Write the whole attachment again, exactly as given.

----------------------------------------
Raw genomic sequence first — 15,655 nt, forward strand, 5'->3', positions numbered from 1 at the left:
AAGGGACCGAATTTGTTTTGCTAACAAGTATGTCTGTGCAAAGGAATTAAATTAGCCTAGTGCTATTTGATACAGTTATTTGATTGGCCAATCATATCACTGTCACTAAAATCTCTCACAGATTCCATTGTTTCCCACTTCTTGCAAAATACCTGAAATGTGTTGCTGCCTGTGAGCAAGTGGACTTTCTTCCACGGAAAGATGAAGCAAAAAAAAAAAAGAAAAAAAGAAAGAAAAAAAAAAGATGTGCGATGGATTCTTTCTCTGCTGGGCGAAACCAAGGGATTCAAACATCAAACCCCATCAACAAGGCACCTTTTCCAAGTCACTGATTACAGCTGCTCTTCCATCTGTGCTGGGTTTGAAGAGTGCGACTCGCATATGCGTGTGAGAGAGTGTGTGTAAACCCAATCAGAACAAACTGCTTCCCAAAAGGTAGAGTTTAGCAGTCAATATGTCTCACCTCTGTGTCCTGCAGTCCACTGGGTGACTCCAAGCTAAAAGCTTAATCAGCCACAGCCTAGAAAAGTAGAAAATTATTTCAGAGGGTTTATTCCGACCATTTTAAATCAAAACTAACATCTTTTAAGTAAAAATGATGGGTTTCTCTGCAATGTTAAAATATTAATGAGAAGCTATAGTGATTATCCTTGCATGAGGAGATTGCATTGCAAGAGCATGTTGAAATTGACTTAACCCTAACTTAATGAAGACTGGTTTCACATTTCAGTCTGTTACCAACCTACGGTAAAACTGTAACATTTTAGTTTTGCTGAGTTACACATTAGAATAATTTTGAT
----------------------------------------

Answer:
Raw genomic sequence first — 15,655 nt, forward strand, 5'->3', positions numbered from 1 at the left:
AAGGGACCGAATTTGTTTTGCTAACAAGTATGTCTGTGCAAAGGAATTAAATTAGCCTAGTGCTATTTGATACAGTTATTTGATTGGCCAATCATATCACTGTCACTAAAATCTCTCACAGATTCCATTGTTTCCCACTTCTTGCAAAATACCTGAAATGTGTTGCTGCCTGTGAGCAAGTGGACTTTCTTCCACGGAAAGATGAAGCAAAAAAAAAAAAGAAAAAAAGAAAGAAAAAAAAAAGATGTGCGATGGATTCTTTCTCTGCTGGGCGAAACCAAGGGATTCAAACATCAAACCCCATCAACAAGGCACCTTTTCCAAGTCACTGATTACAGCTGCTCTTCCATCTGTGCTGGGTTTGAAGAGTGCGACTCGCATATGCGTGTGAGAGAGTGTGTGTAAACCCAATCAGAACAAACTGCTTCCCAAAAGGTAGAGTTTAGCAGTCAATATGTCTCACCTCTGTGTCCTGCAGTCCACTGGGTGACTCCAAGCTAAAAGCTTAATCAGCCACAGCCTAGAAAAGTAGAAAATTATTTCAGAGGGTTTATTCCGACCATTTTAAATCAAAACTAACATCTTTTAAGTAAAAATGATGGGTTTCTCTGCAATGTTAAAATATTAATGAGAAGCTATAGTGATTATCCTTGCATGAGGAGATTGCATTGCAAGAGCATGTTGAAATTGACTTAACCCTAACTTAATGAAGACTGGTTTCACATTTCAGTCTGTTACCAACCTACGGTAAAACTGTAACATTTTAGTTTTGCTGAGTTACACATTAGAATAATTTTGAT